Wednesday, May 7, 2014
Every year, people are recognized for what they do best. In the film industry, actors and actresses receive awards for their performances. In the literary world, writers are likewise acknowledged for their work. Some of the more prestigious awards in literature are the Nobel Prize (international) and the Pulitzer Prize (American). Alice Munro was the lucky winner of last year's Nobel Prize in Literature with her work in contemporary short stories such as “Runaway” and “Too Much Happiness,” and Donna Tartt received the Pulitzer Prize for fiction this year for her book “The Goldfinch.”
There are numerous awards given away each year. On the “Lists of Bests” (www.listsofbests.com/lists/home/books/awards), a total of 311 awards are mentioned, from the Man Booker Prize for Fiction (best novel of the year written by a citizen of the United Kingdom, the Commonwealth or the Republic of Ireland) to the Ignatz Award (for comics and cartooning, including Outstanding Graphic Novel, United States) to the Gouden Griffel (Golden Slate Pen; Children's book of the year award, the Netherlands). No literary genre goes unnoticed.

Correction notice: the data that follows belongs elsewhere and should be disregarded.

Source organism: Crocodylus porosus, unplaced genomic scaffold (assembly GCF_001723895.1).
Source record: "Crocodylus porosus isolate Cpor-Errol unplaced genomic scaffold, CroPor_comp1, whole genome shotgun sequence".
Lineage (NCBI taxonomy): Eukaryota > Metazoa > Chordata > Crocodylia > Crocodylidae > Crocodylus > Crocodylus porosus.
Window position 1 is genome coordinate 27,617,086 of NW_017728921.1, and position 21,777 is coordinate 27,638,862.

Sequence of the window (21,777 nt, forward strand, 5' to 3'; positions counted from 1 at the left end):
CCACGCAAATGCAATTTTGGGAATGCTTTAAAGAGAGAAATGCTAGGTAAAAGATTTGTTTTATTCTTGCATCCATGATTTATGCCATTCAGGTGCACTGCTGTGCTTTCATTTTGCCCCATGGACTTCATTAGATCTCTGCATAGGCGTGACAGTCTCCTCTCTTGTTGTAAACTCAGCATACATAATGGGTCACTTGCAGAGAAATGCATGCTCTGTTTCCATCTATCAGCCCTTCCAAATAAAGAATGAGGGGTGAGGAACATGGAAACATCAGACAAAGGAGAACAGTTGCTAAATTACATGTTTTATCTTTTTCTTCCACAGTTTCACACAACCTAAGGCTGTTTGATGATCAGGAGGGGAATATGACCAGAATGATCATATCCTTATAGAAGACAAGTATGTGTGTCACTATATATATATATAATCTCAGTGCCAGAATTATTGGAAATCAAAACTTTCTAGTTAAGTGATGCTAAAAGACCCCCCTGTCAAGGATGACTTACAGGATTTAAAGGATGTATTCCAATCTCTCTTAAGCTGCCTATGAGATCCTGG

The purpose of literary prizes is to support and stimulate reading, and the awards are an important tool to bring outstanding writers to the attention of readers. The South Carolina Association of School Librarians (SCASL) had the same notion. In 1976, the association started the South Carolina Book Award Program to encourage students to read good-quality contemporary literature and to honor the authors of the books annually chosen. This award program is comprised of four categories, all aimed at the younger generation: Picture Book Award, Children's Book Award, Junior Book Award and Young Adult Book Award. Every year, a committee prepares the nominee lists; the awards are then given to the winning authors the following year at the SCASL annual meeting.